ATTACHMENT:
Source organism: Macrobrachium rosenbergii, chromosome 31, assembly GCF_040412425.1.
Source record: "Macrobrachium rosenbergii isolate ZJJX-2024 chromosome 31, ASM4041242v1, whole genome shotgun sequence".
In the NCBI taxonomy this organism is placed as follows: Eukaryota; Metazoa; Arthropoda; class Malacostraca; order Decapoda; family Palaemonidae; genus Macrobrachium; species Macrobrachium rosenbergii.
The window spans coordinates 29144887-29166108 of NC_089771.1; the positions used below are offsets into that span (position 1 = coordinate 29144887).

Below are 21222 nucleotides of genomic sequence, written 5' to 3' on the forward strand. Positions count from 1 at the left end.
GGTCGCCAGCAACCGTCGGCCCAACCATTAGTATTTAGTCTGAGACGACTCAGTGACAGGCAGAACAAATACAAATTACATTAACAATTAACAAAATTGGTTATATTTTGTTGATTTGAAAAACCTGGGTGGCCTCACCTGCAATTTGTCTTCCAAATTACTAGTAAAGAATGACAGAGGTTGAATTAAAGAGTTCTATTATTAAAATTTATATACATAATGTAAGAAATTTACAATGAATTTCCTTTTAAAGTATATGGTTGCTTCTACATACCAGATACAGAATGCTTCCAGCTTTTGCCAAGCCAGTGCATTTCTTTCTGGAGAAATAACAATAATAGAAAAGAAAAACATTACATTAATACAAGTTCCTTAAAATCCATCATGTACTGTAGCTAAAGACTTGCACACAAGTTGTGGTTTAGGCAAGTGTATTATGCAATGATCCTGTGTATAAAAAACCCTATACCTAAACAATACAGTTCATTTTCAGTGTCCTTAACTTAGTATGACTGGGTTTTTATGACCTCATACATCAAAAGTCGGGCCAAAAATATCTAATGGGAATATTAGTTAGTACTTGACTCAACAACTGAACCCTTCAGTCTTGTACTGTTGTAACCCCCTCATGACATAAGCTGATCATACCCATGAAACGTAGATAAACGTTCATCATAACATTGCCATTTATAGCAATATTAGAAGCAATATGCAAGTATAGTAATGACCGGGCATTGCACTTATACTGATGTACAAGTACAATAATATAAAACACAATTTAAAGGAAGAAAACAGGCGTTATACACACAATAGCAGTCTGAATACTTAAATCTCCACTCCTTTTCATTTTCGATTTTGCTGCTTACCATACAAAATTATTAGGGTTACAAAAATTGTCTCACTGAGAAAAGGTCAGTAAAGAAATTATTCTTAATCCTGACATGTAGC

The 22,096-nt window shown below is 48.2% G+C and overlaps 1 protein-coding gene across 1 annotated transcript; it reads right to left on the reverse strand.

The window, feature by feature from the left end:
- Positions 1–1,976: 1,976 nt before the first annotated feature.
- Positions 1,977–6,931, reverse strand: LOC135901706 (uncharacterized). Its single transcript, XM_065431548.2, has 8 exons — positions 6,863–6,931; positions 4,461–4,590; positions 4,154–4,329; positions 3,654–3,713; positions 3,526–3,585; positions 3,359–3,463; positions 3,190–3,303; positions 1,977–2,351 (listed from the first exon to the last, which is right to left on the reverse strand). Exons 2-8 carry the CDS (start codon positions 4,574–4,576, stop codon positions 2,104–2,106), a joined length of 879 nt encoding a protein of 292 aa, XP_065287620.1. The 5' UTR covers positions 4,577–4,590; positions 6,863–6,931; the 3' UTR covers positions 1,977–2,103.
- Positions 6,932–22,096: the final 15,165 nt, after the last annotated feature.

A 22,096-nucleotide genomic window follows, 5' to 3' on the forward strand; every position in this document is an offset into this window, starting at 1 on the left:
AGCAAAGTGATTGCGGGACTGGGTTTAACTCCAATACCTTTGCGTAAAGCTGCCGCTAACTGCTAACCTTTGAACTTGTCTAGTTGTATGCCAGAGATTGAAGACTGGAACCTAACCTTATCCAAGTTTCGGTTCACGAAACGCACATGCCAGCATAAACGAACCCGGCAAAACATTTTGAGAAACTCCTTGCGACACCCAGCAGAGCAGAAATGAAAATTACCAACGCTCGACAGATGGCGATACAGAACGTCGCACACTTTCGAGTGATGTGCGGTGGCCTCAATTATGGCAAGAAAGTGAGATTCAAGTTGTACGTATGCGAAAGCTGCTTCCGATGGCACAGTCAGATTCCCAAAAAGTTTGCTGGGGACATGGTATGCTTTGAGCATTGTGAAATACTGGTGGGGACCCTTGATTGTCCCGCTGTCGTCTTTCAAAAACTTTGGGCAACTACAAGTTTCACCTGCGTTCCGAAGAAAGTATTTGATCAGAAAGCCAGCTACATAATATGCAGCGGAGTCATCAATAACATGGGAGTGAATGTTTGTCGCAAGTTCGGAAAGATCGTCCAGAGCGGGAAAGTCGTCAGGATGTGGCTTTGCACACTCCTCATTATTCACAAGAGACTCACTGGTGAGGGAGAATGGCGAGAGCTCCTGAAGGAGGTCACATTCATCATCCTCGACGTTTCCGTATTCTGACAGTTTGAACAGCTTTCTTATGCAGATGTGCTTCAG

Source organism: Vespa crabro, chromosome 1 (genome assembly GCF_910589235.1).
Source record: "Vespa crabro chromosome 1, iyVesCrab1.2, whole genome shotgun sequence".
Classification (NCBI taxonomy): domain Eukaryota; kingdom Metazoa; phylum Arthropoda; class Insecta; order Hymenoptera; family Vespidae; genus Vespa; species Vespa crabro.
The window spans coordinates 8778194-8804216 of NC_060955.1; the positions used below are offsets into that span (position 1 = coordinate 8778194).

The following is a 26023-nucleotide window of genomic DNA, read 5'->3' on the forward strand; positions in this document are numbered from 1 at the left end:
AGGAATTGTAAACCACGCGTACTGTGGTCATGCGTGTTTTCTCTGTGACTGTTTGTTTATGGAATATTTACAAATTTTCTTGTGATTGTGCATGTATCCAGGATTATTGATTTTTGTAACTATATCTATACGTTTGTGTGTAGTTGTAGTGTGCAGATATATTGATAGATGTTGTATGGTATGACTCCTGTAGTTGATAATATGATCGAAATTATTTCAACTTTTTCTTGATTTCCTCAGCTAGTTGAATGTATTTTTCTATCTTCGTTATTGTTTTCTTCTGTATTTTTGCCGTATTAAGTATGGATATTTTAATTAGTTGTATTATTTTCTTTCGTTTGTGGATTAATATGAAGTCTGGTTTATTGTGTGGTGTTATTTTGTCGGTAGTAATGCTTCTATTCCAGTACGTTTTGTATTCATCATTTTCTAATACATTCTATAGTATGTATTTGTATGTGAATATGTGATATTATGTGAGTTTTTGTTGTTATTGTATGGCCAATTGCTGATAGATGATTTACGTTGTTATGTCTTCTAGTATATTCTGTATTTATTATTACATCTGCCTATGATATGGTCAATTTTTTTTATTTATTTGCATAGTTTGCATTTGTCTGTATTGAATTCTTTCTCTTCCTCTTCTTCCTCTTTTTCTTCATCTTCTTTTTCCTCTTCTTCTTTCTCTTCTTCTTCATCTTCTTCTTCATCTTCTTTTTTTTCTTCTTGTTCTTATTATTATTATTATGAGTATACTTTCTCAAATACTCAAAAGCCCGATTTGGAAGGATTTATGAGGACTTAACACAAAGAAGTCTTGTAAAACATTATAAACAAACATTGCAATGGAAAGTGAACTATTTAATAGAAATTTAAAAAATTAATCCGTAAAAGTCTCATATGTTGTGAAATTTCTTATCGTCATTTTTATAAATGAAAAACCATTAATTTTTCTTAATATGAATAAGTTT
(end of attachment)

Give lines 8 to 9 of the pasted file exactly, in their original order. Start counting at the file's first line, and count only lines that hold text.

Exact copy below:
The window, feature by feature from the left end:
- Positions 1–1,976: 1,976 nt before the first annotated feature.